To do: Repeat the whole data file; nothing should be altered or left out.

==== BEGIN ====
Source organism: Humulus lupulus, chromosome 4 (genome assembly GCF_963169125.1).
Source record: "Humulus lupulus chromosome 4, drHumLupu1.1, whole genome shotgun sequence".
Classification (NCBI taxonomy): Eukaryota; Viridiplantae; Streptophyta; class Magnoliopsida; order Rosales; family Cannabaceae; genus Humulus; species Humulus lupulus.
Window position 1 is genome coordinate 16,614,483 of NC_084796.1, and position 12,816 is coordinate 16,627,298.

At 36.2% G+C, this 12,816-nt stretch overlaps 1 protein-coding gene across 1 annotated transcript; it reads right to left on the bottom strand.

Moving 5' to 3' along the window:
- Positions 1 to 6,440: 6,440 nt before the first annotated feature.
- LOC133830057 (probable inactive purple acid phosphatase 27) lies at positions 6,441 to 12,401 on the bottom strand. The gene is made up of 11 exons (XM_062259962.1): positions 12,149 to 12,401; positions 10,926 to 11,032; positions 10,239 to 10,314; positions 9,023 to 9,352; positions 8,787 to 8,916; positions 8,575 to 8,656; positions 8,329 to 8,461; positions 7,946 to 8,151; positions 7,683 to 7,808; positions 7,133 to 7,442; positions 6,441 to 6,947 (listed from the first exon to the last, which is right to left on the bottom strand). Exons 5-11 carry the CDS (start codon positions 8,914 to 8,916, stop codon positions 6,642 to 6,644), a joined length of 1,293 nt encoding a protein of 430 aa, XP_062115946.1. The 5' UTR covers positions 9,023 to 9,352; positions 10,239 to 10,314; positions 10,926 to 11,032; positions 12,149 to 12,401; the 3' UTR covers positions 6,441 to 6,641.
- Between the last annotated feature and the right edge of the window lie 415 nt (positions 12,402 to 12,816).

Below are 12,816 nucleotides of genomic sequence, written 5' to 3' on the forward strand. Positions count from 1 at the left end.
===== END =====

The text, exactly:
Source organism: Humulus lupulus, chromosome 4 (genome assembly GCF_963169125.1).
Source record: "Humulus lupulus chromosome 4, drHumLupu1.1, whole genome shotgun sequence".
Classification (NCBI taxonomy): Eukaryota; Viridiplantae; Streptophyta; class Magnoliopsida; order Rosales; family Cannabaceae; genus Humulus; species Humulus lupulus.
Window position 1 is genome coordinate 16,614,483 of NC_084796.1, and position 12,816 is coordinate 16,627,298.

At 36.2% G+C, this 12,816-nt stretch overlaps 1 protein-coding gene across 1 annotated transcript; it reads right to left on the bottom strand.

Moving 5' to 3' along the window:
- Positions 1 to 6,440: 6,440 nt before the first annotated feature.
- LOC133830057 (probable inactive purple acid phosphatase 27) lies at positions 6,441 to 12,401 on the bottom strand. The gene is made up of 11 exons (XM_062259962.1): positions 12,149 to 12,401; positions 10,926 to 11,032; positions 10,239 to 10,314; positions 9,023 to 9,352; positions 8,787 to 8,916; positions 8,575 to 8,656; positions 8,329 to 8,461; positions 7,946 to 8,151; positions 7,683 to 7,808; positions 7,133 to 7,442; positions 6,441 to 6,947 (listed from the first exon to the last, which is right to left on the bottom strand). Exons 5-11 carry the CDS (start codon positions 8,914 to 8,916, stop codon positions 6,642 to 6,644), a joined length of 1,293 nt encoding a protein of 430 aa, XP_062115946.1. The 5' UTR covers positions 9,023 to 9,352; positions 10,239 to 10,314; positions 10,926 to 11,032; positions 12,149 to 12,401; the 3' UTR covers positions 6,441 to 6,641.
- Between the last annotated feature and the right edge of the window lie 415 nt (positions 12,402 to 12,816).

Below are 12,816 nucleotides of genomic sequence, written 5' to 3' on the forward strand. Positions count from 1 at the left end.